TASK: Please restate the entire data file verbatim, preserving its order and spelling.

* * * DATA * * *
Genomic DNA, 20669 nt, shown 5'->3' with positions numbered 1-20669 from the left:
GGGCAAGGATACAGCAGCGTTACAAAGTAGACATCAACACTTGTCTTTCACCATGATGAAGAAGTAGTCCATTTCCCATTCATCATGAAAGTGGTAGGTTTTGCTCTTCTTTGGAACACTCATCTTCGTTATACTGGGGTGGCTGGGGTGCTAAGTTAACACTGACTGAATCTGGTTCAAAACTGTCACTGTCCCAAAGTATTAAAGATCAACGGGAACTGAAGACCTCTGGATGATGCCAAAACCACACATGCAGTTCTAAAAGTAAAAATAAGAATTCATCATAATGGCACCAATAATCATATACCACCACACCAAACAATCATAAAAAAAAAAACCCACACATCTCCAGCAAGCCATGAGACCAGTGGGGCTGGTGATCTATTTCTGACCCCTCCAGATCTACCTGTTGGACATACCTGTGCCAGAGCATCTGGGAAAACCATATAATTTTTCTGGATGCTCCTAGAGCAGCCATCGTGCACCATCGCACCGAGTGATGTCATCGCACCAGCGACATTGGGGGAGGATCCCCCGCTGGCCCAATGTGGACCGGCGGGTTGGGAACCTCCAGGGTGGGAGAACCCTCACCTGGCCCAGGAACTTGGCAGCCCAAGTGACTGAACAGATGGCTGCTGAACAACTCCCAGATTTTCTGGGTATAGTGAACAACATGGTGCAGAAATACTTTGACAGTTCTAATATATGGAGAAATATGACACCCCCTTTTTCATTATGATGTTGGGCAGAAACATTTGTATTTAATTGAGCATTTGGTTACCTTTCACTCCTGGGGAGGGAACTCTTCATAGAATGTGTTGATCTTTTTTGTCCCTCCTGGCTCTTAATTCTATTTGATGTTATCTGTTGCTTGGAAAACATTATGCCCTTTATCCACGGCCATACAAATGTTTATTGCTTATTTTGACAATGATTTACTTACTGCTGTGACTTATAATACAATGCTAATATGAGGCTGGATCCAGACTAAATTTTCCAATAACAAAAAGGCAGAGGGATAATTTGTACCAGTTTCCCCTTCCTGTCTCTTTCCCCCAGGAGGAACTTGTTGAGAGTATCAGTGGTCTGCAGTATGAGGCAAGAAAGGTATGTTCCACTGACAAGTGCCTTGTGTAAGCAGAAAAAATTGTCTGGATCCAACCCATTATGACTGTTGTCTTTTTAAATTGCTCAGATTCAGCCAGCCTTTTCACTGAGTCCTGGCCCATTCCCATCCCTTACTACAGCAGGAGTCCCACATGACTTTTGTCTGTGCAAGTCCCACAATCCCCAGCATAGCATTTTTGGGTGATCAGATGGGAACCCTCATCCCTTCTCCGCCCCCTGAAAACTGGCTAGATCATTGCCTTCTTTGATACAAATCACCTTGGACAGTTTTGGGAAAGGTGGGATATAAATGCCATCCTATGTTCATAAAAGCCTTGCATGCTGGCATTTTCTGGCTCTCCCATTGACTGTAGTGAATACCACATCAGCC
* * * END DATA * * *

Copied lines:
Genomic DNA, 20669 nt, shown 5'->3' with positions numbered 1-20669 from the left:
GGGCAAGGATACAGCAGCGTTACAAAGTAGACATCAACACTTGTCTTTCACCATGATGAAGAAGTAGTCCATTTCCCATTCATCATGAAAGTGGTAGGTTTTGCTCTTCTTTGGAACACTCATCTTCGTTATACTGGGGTGGCTGGGGTGCTAAGTTAACACTGACTGAATCTGGTTCAAAACTGTCACTGTCCCAAAGTATTAAAGATCAACGGGAACTGAAGACCTCTGGATGATGCCAAAACCACACATGCAGTTCTAAAAGTAAAAATAAGAATTCATCATAATGGCACCAATAATCATATACCACCACACCAAACAATCATAAAAAAAAAAACCCACACATCTCCAGCAAGCCATGAGACCAGTGGGGCTGGTGATCTATTTCTGACCCCTCCAGATCTACCTGTTGGACATACCTGTGCCAGAGCATCTGGGAAAACCATATAATTTTTCTGGATGCTCCTAGAGCAGCCATCGTGCACCATCGCACCGAGTGATGTCATCGCACCAGCGACATTGGGGGAGGATCCCCCGCTGGCCCAATGTGGACCGGCGGGTTGGGAACCTCCAGGGTGGGAGAACCCTCACCTGGCCCAGGAACTTGGCAGCCCAAGTGACTGAACAGATGGCTGCTGAACAACTCCCAGATTTTCTGGGTATAGTGAACAACATGGTGCAGAAATACTTTGACAGTTCTAATATATGGAGAAATATGACACCCCCTTTTTCATTATGATGTTGGGCAGAAACATTTGTATTTAATTGAGCATTTGGTTACCTTTCACTCCTGGGGAGGGAACTCTTCATAGAATGTGTTGATCTTTTTTGTCCCTCCTGGCTCTTAATTCTATTTGATGTTATCTGTTGCTTGGAAAACATTATGCCCTTTATCCACGGCCATACAAATGTTTATTGCTTATTTTGACAATGATTTACTTACTGCTGTGACTTATAATACAATGCTAATATGAGGCTGGATCCAGACTAAATTTTCCAATAACAAAAAGGCAGAGGGATAATTTGTACCAGTTTCCCCTTCCTGTCTCTTTCCCCCAGGAGGAACTTGTTGAGAGTATCAGTGGTCTGCAGTATGAGGCAAGAAAGGTATGTTCCACTGACAAGTGCCTTGTGTAAGCAGAAAAAATTGTCTGGATCCAACCCATTATGACTGTTGTCTTTTTAAATTGCTCAGATTCAGCCAGCCTTTTCACTGAGTCCTGGCCCATTCCCATCCCTTACTACAGCAGGAGTCCCACATGACTTTTGTCTGTGCAAGTCCCACAATCCCCAGCATAGCATTTTTGGGTGATCAGATGGGAACCCTCATCCCTTCTCCGCCCCCTGAAAACTGGCTAGATCATTGCCTTCTTTGATACAAATCACCTTGGACAGTTTTGGGAAAGGTGGGATATAAATGCCATCCTATGTTCATAAAAGCCTTGCATGCTGGCATTTTCTGGCTCTCCCATTGACTGTAGTGAATACCACATCAGCC